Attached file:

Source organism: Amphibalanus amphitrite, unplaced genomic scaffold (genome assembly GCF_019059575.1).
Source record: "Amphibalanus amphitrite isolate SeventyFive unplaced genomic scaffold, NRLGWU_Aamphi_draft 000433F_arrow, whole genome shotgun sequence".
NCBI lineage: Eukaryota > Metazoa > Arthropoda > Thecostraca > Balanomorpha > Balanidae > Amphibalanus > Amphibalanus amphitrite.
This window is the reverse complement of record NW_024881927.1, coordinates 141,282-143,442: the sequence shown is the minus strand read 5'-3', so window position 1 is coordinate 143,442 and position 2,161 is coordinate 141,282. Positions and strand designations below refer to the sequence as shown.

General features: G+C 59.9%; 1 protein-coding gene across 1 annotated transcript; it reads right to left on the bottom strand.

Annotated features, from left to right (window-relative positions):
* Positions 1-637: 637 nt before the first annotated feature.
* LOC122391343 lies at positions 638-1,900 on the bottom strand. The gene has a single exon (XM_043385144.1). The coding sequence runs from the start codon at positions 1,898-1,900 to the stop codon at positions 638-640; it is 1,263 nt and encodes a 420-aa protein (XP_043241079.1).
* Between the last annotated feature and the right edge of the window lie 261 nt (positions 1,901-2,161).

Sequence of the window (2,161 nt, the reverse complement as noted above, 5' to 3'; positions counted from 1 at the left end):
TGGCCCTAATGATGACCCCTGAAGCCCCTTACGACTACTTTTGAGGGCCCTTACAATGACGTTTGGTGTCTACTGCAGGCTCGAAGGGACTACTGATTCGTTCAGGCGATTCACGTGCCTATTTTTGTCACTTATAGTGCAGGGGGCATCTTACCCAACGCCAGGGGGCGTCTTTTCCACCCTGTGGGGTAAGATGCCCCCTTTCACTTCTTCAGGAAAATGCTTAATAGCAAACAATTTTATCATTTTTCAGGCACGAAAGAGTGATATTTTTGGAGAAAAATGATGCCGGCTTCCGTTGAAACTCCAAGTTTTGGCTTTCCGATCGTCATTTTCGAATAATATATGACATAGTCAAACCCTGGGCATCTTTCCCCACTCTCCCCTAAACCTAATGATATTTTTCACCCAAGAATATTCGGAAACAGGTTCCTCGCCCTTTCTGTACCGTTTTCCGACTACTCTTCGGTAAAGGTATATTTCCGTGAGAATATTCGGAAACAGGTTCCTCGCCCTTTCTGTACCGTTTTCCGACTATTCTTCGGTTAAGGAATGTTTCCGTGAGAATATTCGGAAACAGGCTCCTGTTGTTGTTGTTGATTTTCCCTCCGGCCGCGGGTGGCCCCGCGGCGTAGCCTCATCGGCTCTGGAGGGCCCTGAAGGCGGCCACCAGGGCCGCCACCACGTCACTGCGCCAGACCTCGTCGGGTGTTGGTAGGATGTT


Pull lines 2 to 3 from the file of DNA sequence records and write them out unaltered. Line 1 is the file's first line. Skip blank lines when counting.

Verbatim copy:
Source record: "Amphibalanus amphitrite isolate SeventyFive unplaced genomic scaffold, NRLGWU_Aamphi_draft 000433F_arrow, whole genome shotgun sequence".
NCBI lineage: Eukaryota > Metazoa > Arthropoda > Thecostraca > Balanomorpha > Balanidae > Amphibalanus > Amphibalanus amphitrite.